Handheld navigation systems that keep you on route when you lose cell service
Don’t risk getting lost in the backcountry.
Portable navigation systems pinpoint location using a networks of satellites, so they can save you from becoming stranded even when you’re in the wilderness, out of cell service range. Two systems exist: the Global Positioning System (GPS) is a satellite-based navigation system that includes 24 satellites. It’s available worldwide and is funded by the United States government; and the Russian-funded Global Navigation Satellite System (GLONASS), or Globalnaya Navigazionnaya Sputnikovaya Sistema, the second-largest navigational system in the world. It works essentially the same way as the GPS system, just using different satellites. Using both networks improves the speed and accuracy of a navigation system, though it’s common for a device to use one or the other.
Before buying a handheld navigator, be aware that almost all systems that offer services (like messaging, SOS calls, or tracking) require a subscription. Here are three handheld navigation systems that can offer off-the-grid peace of mind. Remember to update your maps before you head out!
Don’t get stranded. Amazon
The inReach line used to be DeLorme, which was acquired by Garmin in 2016. This device’s 100 hours of battery life is more than any other comparable device on the market. On default mode, it scans for satellites every 10 minutes, but it only uses GPS, not both GPS and GLONASS satellites. The inReach Explorer+ includes topographic maps of Canada, Mexico, and the U.S., and the SOS button immediately contacts international search and rescue. You can also send and receive SMS messages between the inReach and a cell phone.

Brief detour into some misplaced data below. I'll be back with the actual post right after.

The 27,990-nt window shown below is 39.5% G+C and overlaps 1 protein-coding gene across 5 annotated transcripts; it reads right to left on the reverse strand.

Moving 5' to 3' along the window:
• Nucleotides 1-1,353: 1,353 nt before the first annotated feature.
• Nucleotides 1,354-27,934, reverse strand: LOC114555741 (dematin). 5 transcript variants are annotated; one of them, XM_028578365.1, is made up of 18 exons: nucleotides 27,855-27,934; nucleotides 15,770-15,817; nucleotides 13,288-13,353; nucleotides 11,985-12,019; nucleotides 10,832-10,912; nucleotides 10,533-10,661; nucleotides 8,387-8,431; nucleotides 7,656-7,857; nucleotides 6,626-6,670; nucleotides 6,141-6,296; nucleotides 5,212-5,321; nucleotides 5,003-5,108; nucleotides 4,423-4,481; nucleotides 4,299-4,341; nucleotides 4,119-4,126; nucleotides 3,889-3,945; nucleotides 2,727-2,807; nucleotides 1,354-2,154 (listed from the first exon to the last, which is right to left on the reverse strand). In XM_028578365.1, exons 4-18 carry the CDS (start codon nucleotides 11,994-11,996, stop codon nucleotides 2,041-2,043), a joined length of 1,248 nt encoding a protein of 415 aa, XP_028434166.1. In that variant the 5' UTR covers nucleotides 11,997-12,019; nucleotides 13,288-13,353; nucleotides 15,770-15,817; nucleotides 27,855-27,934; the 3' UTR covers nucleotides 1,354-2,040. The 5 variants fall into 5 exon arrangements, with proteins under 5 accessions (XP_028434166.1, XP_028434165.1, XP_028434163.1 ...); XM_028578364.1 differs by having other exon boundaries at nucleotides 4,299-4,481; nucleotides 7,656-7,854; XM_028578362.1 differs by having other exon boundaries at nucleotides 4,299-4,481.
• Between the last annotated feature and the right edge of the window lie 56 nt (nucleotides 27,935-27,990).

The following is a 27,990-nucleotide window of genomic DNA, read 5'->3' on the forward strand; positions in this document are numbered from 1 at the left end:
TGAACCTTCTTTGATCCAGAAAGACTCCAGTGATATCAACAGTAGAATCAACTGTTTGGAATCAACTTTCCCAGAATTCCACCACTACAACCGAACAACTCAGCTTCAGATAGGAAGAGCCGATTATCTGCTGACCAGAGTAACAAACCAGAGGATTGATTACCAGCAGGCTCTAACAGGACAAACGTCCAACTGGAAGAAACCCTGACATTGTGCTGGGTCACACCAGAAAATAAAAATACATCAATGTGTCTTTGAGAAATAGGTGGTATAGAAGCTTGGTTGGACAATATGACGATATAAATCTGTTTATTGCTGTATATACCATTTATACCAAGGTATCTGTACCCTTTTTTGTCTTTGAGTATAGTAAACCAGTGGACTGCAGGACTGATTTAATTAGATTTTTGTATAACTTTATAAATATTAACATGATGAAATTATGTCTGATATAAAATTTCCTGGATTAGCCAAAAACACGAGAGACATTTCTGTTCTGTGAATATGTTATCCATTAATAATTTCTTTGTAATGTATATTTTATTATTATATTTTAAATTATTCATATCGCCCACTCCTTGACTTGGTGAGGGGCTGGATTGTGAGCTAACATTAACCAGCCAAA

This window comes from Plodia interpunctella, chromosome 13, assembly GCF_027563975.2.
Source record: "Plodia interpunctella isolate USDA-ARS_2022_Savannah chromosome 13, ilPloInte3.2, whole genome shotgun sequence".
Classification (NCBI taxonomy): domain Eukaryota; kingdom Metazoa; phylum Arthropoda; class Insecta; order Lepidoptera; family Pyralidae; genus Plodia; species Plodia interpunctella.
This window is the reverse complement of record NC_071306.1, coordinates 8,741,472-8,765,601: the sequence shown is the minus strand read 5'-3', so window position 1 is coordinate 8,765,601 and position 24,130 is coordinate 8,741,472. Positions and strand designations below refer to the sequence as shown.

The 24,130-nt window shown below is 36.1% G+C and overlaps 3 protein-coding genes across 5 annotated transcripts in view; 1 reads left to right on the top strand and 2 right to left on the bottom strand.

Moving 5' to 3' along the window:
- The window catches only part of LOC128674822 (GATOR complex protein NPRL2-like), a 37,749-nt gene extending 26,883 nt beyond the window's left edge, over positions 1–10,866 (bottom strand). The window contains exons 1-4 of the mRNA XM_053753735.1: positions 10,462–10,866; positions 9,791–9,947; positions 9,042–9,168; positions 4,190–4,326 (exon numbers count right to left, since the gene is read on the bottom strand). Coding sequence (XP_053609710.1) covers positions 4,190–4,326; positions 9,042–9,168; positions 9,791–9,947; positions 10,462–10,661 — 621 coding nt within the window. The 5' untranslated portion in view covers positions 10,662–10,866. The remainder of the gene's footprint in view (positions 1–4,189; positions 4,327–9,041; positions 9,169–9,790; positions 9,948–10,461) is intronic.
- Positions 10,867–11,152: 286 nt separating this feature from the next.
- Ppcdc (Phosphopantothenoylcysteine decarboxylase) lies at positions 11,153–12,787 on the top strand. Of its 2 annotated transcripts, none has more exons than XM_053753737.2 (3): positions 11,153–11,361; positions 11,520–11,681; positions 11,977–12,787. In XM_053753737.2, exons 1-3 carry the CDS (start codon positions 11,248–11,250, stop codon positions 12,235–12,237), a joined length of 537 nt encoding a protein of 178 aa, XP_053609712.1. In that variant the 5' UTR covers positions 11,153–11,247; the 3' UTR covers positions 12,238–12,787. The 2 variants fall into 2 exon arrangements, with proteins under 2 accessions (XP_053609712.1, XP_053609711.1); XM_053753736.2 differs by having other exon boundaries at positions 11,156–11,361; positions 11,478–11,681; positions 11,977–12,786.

Uses both GPS and GLONASS satellites for better accuracy. Amazon
This system is super rugged and can be submerged in 1 meter of water for up to 30 minutes without skipping a beat. It weighs roughly half a pound, which is standard among similar products, has 8 GB of data, and syncs to your smartphone so you can still get messages even when you don’t have cell signal. The dual battery system takes either two standard AA batteries or the option to include a rechargeable NiMH battery pack that can be charged without taking it out of the device. At just 16 hours, the battery life is a fraction of the inReach Explorer+, but this device is also mid-range when it comes to price. The GPSMAP 64st also uses both GPS and GLONASS satellites for better accuracy.
Best used in tandem with a paper map and only for low-key backcountry excursions. Amazon
The ETrex is the best bet if you’re looking for a low-budget navigation device that will get the job done without the bells and whistles (or the price tag that comes with them). The best thing about this model is that despite its low price point, it still uses Garmin technology and navigates using both GPS and GLONASS satellites. It’s also waterproof and has a 25-hour battery life on two AA batteries. The display is very basic but the device supports worldwide maps.